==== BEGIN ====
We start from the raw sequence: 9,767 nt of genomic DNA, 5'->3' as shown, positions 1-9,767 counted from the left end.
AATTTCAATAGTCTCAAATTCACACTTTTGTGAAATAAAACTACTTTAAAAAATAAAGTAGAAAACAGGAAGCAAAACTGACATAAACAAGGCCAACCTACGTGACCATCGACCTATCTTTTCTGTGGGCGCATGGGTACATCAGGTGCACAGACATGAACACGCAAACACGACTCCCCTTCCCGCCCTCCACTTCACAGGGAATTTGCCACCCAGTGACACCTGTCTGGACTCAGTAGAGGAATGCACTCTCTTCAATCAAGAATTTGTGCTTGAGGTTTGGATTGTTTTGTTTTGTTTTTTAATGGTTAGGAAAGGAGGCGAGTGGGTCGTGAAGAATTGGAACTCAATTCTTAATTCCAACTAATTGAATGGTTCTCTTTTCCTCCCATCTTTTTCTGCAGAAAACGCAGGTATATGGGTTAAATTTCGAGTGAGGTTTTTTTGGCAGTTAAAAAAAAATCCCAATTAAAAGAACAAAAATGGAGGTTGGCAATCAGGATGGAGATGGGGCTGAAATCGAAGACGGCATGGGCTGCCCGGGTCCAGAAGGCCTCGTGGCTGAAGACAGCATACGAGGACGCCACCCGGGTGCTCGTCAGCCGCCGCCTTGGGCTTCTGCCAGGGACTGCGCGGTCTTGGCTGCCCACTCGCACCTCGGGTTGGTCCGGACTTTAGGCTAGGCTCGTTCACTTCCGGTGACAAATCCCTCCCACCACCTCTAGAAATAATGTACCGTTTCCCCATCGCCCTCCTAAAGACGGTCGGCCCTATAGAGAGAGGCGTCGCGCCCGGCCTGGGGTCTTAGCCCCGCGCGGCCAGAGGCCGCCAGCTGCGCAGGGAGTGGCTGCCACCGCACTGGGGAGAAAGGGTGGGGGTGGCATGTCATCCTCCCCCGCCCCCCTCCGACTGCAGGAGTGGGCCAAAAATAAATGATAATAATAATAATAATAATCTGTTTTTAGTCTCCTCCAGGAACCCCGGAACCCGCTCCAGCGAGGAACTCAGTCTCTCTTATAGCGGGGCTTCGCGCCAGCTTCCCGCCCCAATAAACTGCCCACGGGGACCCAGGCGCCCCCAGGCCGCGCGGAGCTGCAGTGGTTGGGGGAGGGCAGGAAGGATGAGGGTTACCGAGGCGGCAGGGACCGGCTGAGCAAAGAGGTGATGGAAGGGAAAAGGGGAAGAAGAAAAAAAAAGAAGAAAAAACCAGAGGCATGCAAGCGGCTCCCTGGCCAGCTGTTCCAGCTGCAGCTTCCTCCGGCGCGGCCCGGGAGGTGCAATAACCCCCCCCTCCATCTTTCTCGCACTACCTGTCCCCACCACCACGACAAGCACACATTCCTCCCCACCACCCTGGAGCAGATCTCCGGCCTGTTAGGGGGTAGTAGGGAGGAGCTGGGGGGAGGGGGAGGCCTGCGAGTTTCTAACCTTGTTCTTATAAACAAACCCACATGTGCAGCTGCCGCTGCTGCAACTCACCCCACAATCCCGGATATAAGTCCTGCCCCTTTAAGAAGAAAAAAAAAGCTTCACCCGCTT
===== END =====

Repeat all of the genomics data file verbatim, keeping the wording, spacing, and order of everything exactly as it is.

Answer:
We start from the raw sequence: 9,767 nt of genomic DNA, 5'->3' as shown, positions 1-9,767 counted from the left end.
AATTTCAATAGTCTCAAATTCACACTTTTGTGAAATAAAACTACTTTAAAAAATAAAGTAGAAAACAGGAAGCAAAACTGACATAAACAAGGCCAACCTACGTGACCATCGACCTATCTTTTCTGTGGGCGCATGGGTACATCAGGTGCACAGACATGAACACGCAAACACGACTCCCCTTCCCGCCCTCCACTTCACAGGGAATTTGCCACCCAGTGACACCTGTCTGGACTCAGTAGAGGAATGCACTCTCTTCAATCAAGAATTTGTGCTTGAGGTTTGGATTGTTTTGTTTTGTTTTTTAATGGTTAGGAAAGGAGGCGAGTGGGTCGTGAAGAATTGGAACTCAATTCTTAATTCCAACTAATTGAATGGTTCTCTTTTCCTCCCATCTTTTTCTGCAGAAAACGCAGGTATATGGGTTAAATTTCGAGTGAGGTTTTTTTGGCAGTTAAAAAAAAATCCCAATTAAAAGAACAAAAATGGAGGTTGGCAATCAGGATGGAGATGGGGCTGAAATCGAAGACGGCATGGGCTGCCCGGGTCCAGAAGGCCTCGTGGCTGAAGACAGCATACGAGGACGCCACCCGGGTGCTCGTCAGCCGCCGCCTTGGGCTTCTGCCAGGGACTGCGCGGTCTTGGCTGCCCACTCGCACCTCGGGTTGGTCCGGACTTTAGGCTAGGCTCGTTCACTTCCGGTGACAAATCCCTCCCACCACCTCTAGAAATAATGTACCGTTTCCCCATCGCCCTCCTAAAGACGGTCGGCCCTATAGAGAGAGGCGTCGCGCCCGGCCTGGGGTCTTAGCCCCGCGCGGCCAGAGGCCGCCAGCTGCGCAGGGAGTGGCTGCCACCGCACTGGGGAGAAAGGGTGGGGGTGGCATGTCATCCTCCCCCGCCCCCCTCCGACTGCAGGAGTGGGCCAAAAATAAATGATAATAATAATAATAATAATCTGTTTTTAGTCTCCTCCAGGAACCCCGGAACCCGCTCCAGCGAGGAACTCAGTCTCTCTTATAGCGGGGCTTCGCGCCAGCTTCCCGCCCCAATAAACTGCCCACGGGGACCCAGGCGCCCCCAGGCCGCGCGGAGCTGCAGTGGTTGGGGGAGGGCAGGAAGGATGAGGGTTACCGAGGCGGCAGGGACCGGCTGAGCAAAGAGGTGATGGAAGGGAAAAGGGGAAGAAGAAAAAAAAAGAAGAAAAAACCAGAGGCATGCAAGCGGCTCCCTGGCCAGCTGTTCCAGCTGCAGCTTCCTCCGGCGCGGCCCGGGAGGTGCAATAACCCCCCCCTCCATCTTTCTCGCACTACCTGTCCCCACCACCACGACAAGCACACATTCCTCCCCACCACCCTGGAGCAGATCTCCGGCCTGTTAGGGGGTAGTAGGGAGGAGCTGGGGGGAGGGGGAGGCCTGCGAGTTTCTAACCTTGTTCTTATAAACAAACCCACATGTGCAGCTGCCGCTGCTGCAACTCACCCCACAATCCCGGATATAAGTCCTGCCCCTTTAAGAAGAAAAAAAAAGCTTCACCCGCTT